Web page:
NHS 70

This week the NHS turned 70. There have been celebrations across the country. Theresa May’s announcement that the government will increase the annual funding of the NHS by 3.4% a year (so it is £20 billion a year higher in 2023) means that the NHS can look to the future with optimism. But in Grantham the festivities were muted - marred by the continuing night-time closure of our A&E nearly two years after it was first announced in August 2016. 

There is nothing I regret more in the eight years I have been Grantham’s MP than my failure to get A&E reopened as a 24/7 service. At first I was confident that by meeting the Prime Minister and the Secretary of State for Health, and asking questions of them both in Parliament, I would add to the pressure exerted by tireless local campaigners and be able to persuade the board of ULHT to re-open as soon as they could recruit enough qualified staff. But then ULHT fell back into special measures and ceased to be in charge of its own destiny. Since then, NHS Improvement - the branch of NHS England that has effectively taken control of ULHT - has insisted that there can be no change in Grantham A&E until they have agreed a long term plan to make healthcare in Lincolnshire sustainable for the future. They now say that they won’t even publish their draft plan until 2019. 

So why can’t an MP do more to force NHS England live up to its responsibilities? It’s because ministers don’t have operational control of NHS trusts - no more than they do over individual schools, police forces, or army regiments. Ministers set the budgets and the targets and the policies. Parliament creates the laws and the regulations. But it is NHS England that runs the show. And when a trust is failing in the way that ULHT is, their board is effectively neutered. All decisions of any significance have to be signed off by NHS Improvement.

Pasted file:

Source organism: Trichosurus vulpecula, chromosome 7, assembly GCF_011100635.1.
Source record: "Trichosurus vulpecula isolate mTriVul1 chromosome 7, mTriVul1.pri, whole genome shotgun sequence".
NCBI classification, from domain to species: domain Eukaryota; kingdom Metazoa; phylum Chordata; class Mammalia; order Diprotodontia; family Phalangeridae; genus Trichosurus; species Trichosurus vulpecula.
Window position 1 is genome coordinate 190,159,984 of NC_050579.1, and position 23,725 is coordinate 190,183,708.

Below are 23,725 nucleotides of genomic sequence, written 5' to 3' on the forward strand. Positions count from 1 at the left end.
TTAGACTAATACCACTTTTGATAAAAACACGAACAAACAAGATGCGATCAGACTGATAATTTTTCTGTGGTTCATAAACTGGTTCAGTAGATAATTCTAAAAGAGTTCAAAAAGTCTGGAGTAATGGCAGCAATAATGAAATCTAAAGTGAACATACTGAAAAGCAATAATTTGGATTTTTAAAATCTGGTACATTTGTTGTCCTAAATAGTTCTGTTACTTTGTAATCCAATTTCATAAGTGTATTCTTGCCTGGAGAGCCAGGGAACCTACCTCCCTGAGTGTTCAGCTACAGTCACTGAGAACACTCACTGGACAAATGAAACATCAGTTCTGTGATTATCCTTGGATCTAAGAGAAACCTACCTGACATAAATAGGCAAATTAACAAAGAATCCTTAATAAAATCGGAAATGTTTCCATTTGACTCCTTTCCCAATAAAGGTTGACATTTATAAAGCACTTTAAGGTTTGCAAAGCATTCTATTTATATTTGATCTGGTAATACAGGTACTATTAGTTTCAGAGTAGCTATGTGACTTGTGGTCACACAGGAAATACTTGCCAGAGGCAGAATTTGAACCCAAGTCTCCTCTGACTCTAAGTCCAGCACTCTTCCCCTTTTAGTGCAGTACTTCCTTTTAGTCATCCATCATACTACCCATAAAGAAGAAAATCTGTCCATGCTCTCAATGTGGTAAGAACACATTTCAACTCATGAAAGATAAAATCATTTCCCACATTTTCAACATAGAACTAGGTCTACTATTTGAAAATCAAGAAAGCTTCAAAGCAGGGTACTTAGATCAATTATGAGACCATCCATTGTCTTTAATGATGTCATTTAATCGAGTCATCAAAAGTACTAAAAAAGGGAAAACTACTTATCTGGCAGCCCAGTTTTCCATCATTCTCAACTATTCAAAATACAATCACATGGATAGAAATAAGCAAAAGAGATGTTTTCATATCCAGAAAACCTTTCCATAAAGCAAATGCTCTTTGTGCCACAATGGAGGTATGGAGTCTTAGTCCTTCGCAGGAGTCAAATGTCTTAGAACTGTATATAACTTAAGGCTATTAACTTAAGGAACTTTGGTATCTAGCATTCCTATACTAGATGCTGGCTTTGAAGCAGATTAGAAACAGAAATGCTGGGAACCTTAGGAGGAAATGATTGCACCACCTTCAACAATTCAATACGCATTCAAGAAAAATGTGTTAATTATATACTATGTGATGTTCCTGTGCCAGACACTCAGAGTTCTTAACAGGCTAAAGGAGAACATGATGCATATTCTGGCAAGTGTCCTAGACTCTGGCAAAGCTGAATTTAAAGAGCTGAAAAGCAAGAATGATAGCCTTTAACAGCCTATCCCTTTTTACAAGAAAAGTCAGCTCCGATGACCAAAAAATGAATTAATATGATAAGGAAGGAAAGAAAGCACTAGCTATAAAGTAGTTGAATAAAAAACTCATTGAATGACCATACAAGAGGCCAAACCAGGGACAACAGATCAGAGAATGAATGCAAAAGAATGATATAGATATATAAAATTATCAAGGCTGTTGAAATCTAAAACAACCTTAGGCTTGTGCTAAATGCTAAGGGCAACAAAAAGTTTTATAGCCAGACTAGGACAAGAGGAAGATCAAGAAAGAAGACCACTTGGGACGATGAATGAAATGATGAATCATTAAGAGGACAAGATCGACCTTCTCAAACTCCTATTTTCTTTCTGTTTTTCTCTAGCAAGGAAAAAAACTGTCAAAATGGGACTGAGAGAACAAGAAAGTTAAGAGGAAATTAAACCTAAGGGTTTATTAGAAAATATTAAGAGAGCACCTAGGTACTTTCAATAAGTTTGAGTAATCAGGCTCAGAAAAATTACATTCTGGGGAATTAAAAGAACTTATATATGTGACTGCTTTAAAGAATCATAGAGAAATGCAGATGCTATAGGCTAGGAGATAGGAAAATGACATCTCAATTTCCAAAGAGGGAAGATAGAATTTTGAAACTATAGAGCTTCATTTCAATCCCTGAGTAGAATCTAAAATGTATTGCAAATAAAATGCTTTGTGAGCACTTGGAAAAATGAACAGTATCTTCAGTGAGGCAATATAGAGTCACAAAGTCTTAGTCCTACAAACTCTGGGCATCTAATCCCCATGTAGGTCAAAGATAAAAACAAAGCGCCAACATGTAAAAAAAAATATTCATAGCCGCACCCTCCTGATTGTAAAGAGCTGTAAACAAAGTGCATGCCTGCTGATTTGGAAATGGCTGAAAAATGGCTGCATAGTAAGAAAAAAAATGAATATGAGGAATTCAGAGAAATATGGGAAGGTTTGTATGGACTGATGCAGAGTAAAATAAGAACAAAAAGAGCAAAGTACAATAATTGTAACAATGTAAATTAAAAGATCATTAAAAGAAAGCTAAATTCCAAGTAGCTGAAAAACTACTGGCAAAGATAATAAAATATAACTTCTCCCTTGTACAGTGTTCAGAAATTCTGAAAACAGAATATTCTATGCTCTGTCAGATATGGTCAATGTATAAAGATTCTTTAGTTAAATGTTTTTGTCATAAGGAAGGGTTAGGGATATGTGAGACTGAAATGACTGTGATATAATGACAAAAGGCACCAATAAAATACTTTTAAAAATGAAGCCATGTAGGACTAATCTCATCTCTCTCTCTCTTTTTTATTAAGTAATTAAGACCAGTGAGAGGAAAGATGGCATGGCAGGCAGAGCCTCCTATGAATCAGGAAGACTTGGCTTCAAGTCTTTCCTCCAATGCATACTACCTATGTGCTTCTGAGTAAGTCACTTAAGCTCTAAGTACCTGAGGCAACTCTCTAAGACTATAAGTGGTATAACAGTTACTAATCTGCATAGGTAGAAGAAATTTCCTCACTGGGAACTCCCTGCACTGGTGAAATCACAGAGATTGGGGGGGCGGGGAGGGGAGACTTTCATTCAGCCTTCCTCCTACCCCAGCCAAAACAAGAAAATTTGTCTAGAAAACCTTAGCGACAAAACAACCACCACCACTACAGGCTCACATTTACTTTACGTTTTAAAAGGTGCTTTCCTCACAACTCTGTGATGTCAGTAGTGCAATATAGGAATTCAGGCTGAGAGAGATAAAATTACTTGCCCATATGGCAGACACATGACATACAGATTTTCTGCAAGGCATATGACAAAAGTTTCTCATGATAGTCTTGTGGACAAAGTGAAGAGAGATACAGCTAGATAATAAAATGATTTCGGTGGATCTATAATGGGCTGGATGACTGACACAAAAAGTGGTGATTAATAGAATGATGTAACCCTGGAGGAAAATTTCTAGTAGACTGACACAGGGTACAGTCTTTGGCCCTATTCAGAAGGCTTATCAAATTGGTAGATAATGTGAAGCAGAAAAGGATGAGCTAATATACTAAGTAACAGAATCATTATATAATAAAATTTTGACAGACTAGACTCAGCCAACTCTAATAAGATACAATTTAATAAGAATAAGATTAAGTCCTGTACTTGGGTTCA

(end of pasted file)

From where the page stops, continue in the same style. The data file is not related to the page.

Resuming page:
Last September, when I returned to work after a year of treatment for cancer, I decided to focus on the bigger picture in the NHS. Like ULHT the NHS faces two fundamental problems: funding and recruitment. In January I published a Square Deal for the NHS (http://www.squaredeal.org.uk/square-deal-on-the-nhs/) arguing for a major increase in public funding for the NHS and suggesting that we convert National Insurance into National Health Insurance to pay for it. I was the first Conservative MP to argue for a major increase in funding for the NHS and I am told that my arguments influenced the PM’s recent announcement. In April I published a Square Deal on Immigration (http://www.squaredeal.org.uk/square-deal-on-immigration-and-identity/) and argued that our new immigration system should welcome migrants with skills we need like doctors and nurses. Since then the new Home Secretary Sajid Javid has announced that there will be no cap on the number of medical professionals who can be recruited from abroad to work in the NHS. 

In the long run I believe that a better funded NHS that is able to recruit doctors and nurses from abroad will also be more likely to be able to afford to run A&E in Grantham 24/7. But I realise that it is hugely frustrating for local campaigners, who have worked so hard, and very worrying for local people, who have waited so long for normal service to be restored. I will continue to do everything I can to ensure that the plans developed by ULHT and the local commissioners include a 24/7 service at Grantham A&E. I am not going to give up. This remains my top priority. But I’m afraid it’s going to be a long haul.